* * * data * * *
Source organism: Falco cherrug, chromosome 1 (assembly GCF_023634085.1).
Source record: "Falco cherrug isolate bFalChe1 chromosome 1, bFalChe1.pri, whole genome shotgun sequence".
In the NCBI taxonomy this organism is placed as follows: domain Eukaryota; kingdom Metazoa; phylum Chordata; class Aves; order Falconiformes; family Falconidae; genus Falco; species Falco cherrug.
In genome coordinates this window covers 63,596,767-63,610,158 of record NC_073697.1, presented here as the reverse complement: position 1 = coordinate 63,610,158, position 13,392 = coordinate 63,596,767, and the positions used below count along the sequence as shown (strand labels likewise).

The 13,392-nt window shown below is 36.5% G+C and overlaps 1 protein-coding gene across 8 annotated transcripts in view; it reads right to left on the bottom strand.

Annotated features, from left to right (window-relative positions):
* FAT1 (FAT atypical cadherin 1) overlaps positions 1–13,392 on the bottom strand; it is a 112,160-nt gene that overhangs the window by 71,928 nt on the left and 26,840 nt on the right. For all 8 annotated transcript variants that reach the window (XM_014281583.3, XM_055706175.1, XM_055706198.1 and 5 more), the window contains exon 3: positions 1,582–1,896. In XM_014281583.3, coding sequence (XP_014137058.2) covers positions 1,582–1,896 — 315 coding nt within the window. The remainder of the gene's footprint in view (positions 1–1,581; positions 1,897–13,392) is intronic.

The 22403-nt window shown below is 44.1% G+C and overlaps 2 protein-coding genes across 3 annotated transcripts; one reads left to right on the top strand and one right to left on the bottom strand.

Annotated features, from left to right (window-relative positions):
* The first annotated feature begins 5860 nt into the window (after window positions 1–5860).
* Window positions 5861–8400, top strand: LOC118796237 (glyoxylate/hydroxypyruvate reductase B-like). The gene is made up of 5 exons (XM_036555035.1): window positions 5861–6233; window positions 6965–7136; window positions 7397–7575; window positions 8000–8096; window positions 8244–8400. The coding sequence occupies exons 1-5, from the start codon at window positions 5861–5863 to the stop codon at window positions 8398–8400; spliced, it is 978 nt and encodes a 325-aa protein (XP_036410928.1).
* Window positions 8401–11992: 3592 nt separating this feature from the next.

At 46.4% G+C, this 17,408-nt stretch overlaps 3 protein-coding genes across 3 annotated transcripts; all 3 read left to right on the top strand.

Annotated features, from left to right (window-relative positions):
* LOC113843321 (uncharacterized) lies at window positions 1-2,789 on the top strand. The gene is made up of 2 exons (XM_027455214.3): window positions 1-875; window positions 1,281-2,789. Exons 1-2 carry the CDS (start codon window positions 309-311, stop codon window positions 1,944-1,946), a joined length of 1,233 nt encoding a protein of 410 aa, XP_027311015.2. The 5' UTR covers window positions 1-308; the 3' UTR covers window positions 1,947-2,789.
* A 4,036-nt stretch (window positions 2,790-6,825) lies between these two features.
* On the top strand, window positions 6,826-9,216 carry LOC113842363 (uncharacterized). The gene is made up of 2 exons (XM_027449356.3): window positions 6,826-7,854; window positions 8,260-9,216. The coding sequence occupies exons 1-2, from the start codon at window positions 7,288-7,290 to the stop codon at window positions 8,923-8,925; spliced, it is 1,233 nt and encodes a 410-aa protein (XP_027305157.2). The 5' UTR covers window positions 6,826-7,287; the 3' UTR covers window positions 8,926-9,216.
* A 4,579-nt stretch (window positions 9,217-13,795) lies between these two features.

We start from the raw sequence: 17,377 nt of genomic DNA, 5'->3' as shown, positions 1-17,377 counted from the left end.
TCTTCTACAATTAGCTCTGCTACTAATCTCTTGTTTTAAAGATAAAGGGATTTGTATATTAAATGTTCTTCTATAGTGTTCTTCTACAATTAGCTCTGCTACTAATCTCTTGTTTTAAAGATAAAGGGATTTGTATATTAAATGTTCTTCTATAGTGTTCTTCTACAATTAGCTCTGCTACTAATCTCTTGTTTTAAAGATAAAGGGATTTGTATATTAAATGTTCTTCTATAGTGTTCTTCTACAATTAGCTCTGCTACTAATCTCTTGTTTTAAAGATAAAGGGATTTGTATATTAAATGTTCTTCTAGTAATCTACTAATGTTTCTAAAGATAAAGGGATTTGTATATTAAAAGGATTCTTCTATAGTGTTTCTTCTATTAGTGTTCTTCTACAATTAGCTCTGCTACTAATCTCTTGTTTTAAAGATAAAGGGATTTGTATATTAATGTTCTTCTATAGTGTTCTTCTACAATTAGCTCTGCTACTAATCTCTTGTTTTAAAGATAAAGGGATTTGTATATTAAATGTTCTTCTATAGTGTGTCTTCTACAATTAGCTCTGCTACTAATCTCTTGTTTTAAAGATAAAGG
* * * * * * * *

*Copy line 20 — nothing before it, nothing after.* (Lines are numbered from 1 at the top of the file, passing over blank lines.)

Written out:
TCTTCTACAATTAGCTCTGCTACTAATCTCTTGTTTTAAAGATAAAGGGATTTGTATATTAAATGTTCTTCTATAGTGTTCTTCTACAATTAGCTCTGCTACTAATCTCTTGTTTTAAAGATAAAGGGATTTGTATATTAAATGTTCTTCTATAGTGTTCTTCTACAATTAGCTCTGCTACTAATCTCTTGTTTTAAAGATAAAGGGATTTGTATATTAAATGTTCTTCTATAGTGTTCTTCTACAATTAGCTCTGCTACTAATCTCTTGTTTTAAAGATAAAGGGATTTGTATATTAAATGTTCTTCTAGTAATCTACTAATGTTTCTAAAGATAAAGGGATTTGTATATTAAAAGGATTCTTCTATAGTGTTTCTTCTATTAGTGTTCTTCTACAATTAGCTCTGCTACTAATCTCTTGTTTTAAAGATAAAGGGATTTGTATATTAATGTTCTTCTATAGTGTTCTTCTACAATTAGCTCTGCTACTAATCTCTTGTTTTAAAGATAAAGGGATTTGTATATTAAATGTTCTTCTATAGTGTGTCTTCTACAATTAGCTCTGCTACTAATCTCTTGTTTTAAAGATAAAGG